As the technology of telescopes and the capabilities of spacecraft improve, new observations change our perceptions of the bodies that orbit our Sun. In recent years many distant icy worlds have been discovered in the vast cold region beyond Neptune. Some of these discoveries have prompted a passionate and very public discussion about how these objects should be classified. New revelations that challenge our assumptions are an exciting part of the process of exploration.
As we learn more about these primordial building blocks of our solar system, the distinction between asteroids, comets and dwarf planets has become increasingly difficult to make. But even with the shuffling of names and categories in the past several years, we can divide the small worlds into three main categories and share some of their general characteristics.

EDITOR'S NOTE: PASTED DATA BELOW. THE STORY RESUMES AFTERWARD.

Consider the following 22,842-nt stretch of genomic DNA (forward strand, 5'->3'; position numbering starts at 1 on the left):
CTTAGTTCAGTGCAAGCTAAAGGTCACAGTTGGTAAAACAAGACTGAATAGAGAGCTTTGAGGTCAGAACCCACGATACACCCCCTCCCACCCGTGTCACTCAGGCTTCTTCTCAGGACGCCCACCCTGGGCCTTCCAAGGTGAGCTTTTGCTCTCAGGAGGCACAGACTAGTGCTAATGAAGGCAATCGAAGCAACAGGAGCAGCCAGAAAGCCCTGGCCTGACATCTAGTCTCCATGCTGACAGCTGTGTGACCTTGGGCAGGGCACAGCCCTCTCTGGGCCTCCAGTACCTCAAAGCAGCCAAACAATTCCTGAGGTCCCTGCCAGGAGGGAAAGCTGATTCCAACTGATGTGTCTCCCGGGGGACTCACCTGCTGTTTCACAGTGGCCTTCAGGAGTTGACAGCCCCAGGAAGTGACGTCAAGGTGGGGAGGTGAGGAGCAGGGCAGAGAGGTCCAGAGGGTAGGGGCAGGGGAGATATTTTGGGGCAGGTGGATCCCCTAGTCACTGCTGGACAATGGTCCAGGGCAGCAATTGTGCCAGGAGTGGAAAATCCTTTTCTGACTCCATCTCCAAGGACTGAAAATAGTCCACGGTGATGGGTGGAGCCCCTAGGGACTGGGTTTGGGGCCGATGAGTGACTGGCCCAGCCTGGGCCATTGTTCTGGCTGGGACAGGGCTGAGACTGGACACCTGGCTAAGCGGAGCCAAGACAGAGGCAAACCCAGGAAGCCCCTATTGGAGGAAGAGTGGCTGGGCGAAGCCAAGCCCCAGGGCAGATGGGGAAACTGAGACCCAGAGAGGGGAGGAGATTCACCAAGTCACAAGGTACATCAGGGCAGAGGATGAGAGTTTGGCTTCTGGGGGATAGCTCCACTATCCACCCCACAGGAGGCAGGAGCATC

Ceres is a great example of how scientists’ thinking evolves regarding classification of objects in the solar
system. Ceres was discovered in 1801 by Giuseppe Piazzi. He initially reported it as a comet, but with more observations noticed its movement was slow and uniform. It was ultimately classified as the eighth planet. However, half a century later, as other objects were discovered in the area, scientists realized Ceres represented the first of a class of many similar objects that were called “asteroids,” meaning “star-like.” Ceres retained its comfortable position as asteroid #1, largest and first discovered, for about 150 years.